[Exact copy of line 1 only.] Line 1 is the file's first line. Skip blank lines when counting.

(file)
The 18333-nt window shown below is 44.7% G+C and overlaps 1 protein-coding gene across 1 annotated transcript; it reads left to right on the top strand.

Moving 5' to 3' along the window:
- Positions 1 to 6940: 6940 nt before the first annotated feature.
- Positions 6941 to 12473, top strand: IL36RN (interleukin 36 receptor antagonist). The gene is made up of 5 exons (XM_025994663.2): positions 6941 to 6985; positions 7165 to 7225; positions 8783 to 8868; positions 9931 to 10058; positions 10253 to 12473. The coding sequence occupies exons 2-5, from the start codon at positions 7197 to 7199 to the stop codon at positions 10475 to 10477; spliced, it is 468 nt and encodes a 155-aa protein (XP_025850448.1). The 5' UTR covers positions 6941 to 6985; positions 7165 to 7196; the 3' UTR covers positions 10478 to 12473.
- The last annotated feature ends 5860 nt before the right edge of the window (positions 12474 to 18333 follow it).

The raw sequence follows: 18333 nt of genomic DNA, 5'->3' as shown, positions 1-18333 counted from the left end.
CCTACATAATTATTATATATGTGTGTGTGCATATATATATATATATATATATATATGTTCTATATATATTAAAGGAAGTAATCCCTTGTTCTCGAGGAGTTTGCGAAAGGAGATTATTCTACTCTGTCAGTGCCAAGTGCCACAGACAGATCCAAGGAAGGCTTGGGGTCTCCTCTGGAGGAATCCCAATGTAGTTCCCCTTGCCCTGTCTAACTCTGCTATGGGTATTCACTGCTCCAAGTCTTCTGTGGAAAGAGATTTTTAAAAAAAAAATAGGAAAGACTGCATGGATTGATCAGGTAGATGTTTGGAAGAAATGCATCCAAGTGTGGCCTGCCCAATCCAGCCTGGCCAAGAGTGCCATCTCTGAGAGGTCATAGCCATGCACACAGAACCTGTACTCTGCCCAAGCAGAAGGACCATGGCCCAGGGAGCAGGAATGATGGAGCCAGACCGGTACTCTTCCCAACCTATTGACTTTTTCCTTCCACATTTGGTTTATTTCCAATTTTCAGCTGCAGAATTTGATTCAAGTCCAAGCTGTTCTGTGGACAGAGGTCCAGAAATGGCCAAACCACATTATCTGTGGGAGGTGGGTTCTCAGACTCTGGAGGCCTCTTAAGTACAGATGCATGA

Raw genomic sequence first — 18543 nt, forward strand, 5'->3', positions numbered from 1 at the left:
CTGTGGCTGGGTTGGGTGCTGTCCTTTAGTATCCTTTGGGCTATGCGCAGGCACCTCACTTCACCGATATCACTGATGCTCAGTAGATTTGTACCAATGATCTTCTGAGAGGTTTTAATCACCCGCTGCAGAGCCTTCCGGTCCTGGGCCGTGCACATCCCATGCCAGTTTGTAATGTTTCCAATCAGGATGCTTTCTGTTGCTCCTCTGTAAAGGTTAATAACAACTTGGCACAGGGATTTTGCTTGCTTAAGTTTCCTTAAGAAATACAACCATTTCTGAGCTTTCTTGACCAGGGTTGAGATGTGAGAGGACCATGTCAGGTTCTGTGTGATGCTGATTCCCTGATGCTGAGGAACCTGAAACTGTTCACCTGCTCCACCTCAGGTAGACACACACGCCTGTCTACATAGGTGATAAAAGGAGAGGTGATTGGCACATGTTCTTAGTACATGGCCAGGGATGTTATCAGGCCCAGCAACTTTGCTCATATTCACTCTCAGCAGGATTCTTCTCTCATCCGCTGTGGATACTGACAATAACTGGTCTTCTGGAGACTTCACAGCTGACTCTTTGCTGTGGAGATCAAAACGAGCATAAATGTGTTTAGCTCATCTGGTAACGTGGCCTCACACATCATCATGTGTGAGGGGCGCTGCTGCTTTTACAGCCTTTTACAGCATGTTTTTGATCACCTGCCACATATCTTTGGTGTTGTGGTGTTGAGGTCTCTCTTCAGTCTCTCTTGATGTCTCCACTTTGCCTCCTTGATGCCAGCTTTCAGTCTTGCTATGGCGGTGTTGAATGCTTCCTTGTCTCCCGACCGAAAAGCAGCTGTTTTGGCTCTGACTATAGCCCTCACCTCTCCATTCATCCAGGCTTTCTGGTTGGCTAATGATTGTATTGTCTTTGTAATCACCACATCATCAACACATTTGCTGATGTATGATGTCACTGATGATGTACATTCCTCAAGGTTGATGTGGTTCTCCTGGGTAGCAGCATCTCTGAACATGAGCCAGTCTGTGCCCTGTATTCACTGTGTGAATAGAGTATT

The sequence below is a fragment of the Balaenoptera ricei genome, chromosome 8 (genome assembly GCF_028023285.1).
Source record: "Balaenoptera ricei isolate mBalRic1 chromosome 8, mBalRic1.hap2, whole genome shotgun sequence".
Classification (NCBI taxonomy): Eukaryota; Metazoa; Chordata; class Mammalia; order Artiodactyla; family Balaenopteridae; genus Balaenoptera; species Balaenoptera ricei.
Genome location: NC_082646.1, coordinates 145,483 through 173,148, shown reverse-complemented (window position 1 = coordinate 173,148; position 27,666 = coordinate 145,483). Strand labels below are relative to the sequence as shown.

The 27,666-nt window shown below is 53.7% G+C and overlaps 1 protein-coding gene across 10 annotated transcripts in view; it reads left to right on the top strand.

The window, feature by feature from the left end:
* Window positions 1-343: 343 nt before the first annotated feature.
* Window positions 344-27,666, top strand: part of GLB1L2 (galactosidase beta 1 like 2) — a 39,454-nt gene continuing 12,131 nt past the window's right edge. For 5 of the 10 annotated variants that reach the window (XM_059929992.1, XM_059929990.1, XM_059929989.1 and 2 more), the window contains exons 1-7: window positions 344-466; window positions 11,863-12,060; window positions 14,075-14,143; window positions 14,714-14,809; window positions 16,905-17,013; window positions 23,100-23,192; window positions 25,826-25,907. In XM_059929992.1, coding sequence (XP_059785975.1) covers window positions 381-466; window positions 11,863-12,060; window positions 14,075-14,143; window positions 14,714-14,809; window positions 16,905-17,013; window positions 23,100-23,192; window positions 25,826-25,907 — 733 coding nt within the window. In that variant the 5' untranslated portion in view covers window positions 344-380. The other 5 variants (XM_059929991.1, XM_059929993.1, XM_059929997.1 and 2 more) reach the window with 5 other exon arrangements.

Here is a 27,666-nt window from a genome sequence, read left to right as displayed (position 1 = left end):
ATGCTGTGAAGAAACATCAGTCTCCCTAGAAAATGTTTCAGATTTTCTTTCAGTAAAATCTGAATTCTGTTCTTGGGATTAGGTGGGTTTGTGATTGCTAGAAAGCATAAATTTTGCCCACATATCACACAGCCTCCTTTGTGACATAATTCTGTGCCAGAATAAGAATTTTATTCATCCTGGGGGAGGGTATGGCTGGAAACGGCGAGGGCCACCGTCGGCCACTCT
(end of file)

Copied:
The 18333-nt window shown below is 44.7% G+C and overlaps 1 protein-coding gene across 1 annotated transcript; it reads left to right on the top strand.